Many businesses are dealing with the impacts of Colorado’s foray into recreational marijuana. Often, this uncertainty is focused on how the new laws and regulations will be implemented. While compliance with the Colorado regulatory framework is often the first priority of companies associated with the marijuana industry, another important legal issue is lurking below the surface, and unfortunately how it is resolved remains to be seen. The issue concerns an area of intellectual property law that all businesses have – trademarks.
Trademarks protect identifiers of the source of goods in commerce – essentially they protect brands. Trademarks can be any non-functional aspect of a product or service that identify its source. They can be business or product names, logos, or even things such as product packaging or design (e.g., the shape of an I-Phone or a Coke bottle).
The law protecting trademarks has two main purposes. The first is to protect the goodwill built up by business owners with the consuming public.
Basically, we don’t want a company to spend 20-plus years building a good reputation only to have another company come in and adopt a mark that is intended to ride on the coattails of the first company. The second purpose is to protect the consuming public. Essentially, when you go and buy a Coke, you do so because you have certain expectations about the product including quality, price etc. Therefore, the law recognizes that it is in the public’s best interest to not allow dish water to be bottled and sold to the unsuspecting consumer as a Coke or for a fly-by-night company to sell shoddy knock off shoes as a pair of Nikes.
There are basically two types of trademarks – registered and unregistered. Unregistered trademarks (also called common law trademarks) arise from the business’ use of the terms to identify its goods. The scope of protection for common law trademarks is generally narrow. Fights about the geographic scope of common law trademark rights often get down to the zip code level. Because of these limitations it is not preferable to just rely on common law rights.
Registered marks are those in which the trademark owner has sought registration of the trademark with a state or with the federal government. Each state’s laws are different and can range from highly complex systems to Colorado’s system, which basically just defaults back to common law protection. Most trademarks are protected under the federal Lanham Act. Trademarks registered under the Lanham Act are enforceable in all 50 states even if the business hasn’t had sales nationwide.
The problem facing Colorado companies that are involved in or sell goods or services related to the marijuana industry is that, generally speaking, the law doesn’t allow for trademarks rights in goods or services that are illegal. On a broad level this makes sense; if you are conducting an illicit activity, you shouldn’t be able to sue someone else for doing the same illicit activity under a similar name. Doing so would tend to legitimize the illegal activity. But what happens when something is legal under state law but illegal under federal law?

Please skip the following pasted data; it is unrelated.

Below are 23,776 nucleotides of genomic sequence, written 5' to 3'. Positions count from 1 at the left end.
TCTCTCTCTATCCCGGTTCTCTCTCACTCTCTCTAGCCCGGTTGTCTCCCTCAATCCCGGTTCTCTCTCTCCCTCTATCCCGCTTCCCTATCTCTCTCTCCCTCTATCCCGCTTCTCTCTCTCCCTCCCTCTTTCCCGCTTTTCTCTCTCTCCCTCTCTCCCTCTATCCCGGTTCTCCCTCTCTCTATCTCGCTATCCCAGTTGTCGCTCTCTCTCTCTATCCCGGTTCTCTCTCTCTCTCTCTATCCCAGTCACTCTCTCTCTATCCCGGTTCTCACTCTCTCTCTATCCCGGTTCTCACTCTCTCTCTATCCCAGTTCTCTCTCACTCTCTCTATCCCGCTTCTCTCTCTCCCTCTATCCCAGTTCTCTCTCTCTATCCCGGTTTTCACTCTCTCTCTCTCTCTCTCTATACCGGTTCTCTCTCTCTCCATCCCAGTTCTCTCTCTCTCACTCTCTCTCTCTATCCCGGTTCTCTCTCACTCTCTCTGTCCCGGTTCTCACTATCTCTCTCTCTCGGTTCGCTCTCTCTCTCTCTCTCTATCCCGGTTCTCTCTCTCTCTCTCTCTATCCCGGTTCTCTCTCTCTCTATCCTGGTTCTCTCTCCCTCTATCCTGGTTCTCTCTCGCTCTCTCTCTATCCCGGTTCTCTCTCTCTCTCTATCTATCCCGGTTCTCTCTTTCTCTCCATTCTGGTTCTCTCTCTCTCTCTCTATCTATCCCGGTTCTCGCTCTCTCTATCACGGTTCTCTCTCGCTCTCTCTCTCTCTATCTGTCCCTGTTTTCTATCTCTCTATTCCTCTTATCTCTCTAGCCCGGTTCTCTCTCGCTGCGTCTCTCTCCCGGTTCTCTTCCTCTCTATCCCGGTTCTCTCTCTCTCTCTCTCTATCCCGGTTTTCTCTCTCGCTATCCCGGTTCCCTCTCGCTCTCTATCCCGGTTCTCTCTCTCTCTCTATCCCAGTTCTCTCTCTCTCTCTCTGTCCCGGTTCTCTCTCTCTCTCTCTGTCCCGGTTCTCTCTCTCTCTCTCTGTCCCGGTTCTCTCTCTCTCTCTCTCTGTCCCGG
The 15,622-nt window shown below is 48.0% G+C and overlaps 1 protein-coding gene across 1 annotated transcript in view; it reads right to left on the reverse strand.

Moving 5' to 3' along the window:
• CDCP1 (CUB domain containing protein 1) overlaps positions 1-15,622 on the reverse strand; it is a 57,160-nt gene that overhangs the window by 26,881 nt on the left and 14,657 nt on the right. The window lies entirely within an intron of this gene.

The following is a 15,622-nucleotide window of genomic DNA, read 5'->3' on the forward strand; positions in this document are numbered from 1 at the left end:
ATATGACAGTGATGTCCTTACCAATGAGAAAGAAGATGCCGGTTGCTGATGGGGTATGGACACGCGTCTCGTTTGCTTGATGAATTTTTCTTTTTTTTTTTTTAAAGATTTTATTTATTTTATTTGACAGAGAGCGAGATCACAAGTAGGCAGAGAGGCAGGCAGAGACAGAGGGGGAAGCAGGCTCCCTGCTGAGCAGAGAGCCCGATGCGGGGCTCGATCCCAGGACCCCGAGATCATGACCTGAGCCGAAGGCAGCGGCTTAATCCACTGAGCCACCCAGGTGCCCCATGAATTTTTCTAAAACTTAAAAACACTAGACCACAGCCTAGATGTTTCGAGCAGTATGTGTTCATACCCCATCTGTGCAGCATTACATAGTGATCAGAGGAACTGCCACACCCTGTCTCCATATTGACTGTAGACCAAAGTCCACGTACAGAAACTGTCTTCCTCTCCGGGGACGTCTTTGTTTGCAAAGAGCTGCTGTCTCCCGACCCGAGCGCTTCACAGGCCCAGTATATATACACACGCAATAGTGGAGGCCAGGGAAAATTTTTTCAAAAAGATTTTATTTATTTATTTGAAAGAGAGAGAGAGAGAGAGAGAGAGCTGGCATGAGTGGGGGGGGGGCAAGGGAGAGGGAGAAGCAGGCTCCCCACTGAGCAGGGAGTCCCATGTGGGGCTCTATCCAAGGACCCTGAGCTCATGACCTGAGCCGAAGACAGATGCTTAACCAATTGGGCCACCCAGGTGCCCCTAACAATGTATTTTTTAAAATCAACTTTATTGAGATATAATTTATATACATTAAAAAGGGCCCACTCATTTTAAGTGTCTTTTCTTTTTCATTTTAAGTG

Usually the answer would be that the state law is invalid due to the Supremacy Clause of the United States Constitution. However, this inconvenient fact is essentially the third rail in the marijuana debate. Even though the last two administrations have looked the other way, marijuana is still illegal federally. The federal controlled substances act prohibits among other things the manufacturing, distributing, dispensing or possession of certain controlled substances including marijuana and marijuana-based substances.
Additionally the CSA makes it illegal to sell, or offer for sale any drug paraphernalia (“any product, equipment or material which is primarily intended or designed for use in manufacturing, compounding, producing, preparing, injecting, ingesting, inhaling or otherwise introducing into the human body a controlled substance”) 21 U.S.C. §863. Because of this a company will not be granted federal trademark registration for marijuana or marijuana paraphernalia. Therefore a business owner cannot get a federal trademark for the name of their dispensary or their own brand they might assign to a particular strain of marijuana. Additionally a business owner would also be denied federal common law protection for any such mark under the Lanham Act.
Things most likely don’t fare much better under a state common law analysis. While there isn’t any case law out on this yet, but strictly going by the law, a court would have to deny state common law protection as well, due to the Supremacy Clause. This causes a huge conundrum – how are marijuana business owners supposed to protect their goodwill? How do we protect consumers that rely on brand names to make purchasing decisions regarding, quality, strength and safety?
Most ironically, a grower could produce a new strain, protect it with a plant patent, and give it a new name. If someone infringed the patent the grower could sue and obtain an award for damages. However, if the same individual sold an existing (non-patented) stain under the same brand name as the patented strain, the grower might not have any recourse.
So does this mean that marijuana-related businesses should just ignore trademarks? I would say that is not a wise choice. There are still many strategies that a business can use to get the most protection possible under both state and federal law, which while might not be ideal, it is definitely better than nothing. Additionally, sophisticated legal counsel can also employ other areas of intellectual property may also prove helpful in protecting brand identity.
Lastly, we really are in a situation of wait and see. Until either the federal law is changed, or some cases concerning these companies move their way through the courts, it’s all a bit hazy.